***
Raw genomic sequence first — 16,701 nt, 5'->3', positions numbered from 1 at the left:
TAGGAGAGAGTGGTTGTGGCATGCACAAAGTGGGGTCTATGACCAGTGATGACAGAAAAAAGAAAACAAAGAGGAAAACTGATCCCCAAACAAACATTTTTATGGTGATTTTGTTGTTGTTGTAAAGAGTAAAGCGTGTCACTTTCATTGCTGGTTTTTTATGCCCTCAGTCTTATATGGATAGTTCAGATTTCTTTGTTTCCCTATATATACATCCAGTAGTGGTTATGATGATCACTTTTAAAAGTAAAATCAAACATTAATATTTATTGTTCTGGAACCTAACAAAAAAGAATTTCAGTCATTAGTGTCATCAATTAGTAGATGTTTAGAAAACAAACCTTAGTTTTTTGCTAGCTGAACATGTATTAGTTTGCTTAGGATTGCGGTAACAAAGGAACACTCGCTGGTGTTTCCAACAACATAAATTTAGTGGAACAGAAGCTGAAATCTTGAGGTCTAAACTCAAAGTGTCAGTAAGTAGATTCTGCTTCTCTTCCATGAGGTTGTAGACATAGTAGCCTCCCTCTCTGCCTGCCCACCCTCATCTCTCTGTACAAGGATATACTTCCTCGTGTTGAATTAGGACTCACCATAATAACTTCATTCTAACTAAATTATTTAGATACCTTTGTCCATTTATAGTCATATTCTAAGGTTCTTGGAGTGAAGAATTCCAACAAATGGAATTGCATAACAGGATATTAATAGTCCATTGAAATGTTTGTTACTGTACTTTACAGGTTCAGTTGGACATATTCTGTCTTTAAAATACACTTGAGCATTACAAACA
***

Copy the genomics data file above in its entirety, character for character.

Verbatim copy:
Raw genomic sequence first — 16,701 nt, 5'->3', positions numbered from 1 at the left:
TAGGAGAGAGTGGTTGTGGCATGCACAAAGTGGGGTCTATGACCAGTGATGACAGAAAAAAGAAAACAAAGAGGAAAACTGATCCCCAAACAAACATTTTTATGGTGATTTTGTTGTTGTTGTAAAGAGTAAAGCGTGTCACTTTCATTGCTGGTTTTTTATGCCCTCAGTCTTATATGGATAGTTCAGATTTCTTTGTTTCCCTATATATACATCCAGTAGTGGTTATGATGATCACTTTTAAAAGTAAAATCAAACATTAATATTTATTGTTCTGGAACCTAACAAAAAAGAATTTCAGTCATTAGTGTCATCAATTAGTAGATGTTTAGAAAACAAACCTTAGTTTTTTGCTAGCTGAACATGTATTAGTTTGCTTAGGATTGCGGTAACAAAGGAACACTCGCTGGTGTTTCCAACAACATAAATTTAGTGGAACAGAAGCTGAAATCTTGAGGTCTAAACTCAAAGTGTCAGTAAGTAGATTCTGCTTCTCTTCCATGAGGTTGTAGACATAGTAGCCTCCCTCTCTGCCTGCCCACCCTCATCTCTCTGTACAAGGATATACTTCCTCGTGTTGAATTAGGACTCACCATAATAACTTCATTCTAACTAAATTATTTAGATACCTTTGTCCATTTATAGTCATATTCTAAGGTTCTTGGAGTGAAGAATTCCAACAAATGGAATTGCATAACAGGATATTAATAGTCCATTGAAATGTTTGTTACTGTACTTTACAGGTTCAGTTGGACATATTCTGTCTTTAAAATACACTTGAGCATTACAAACA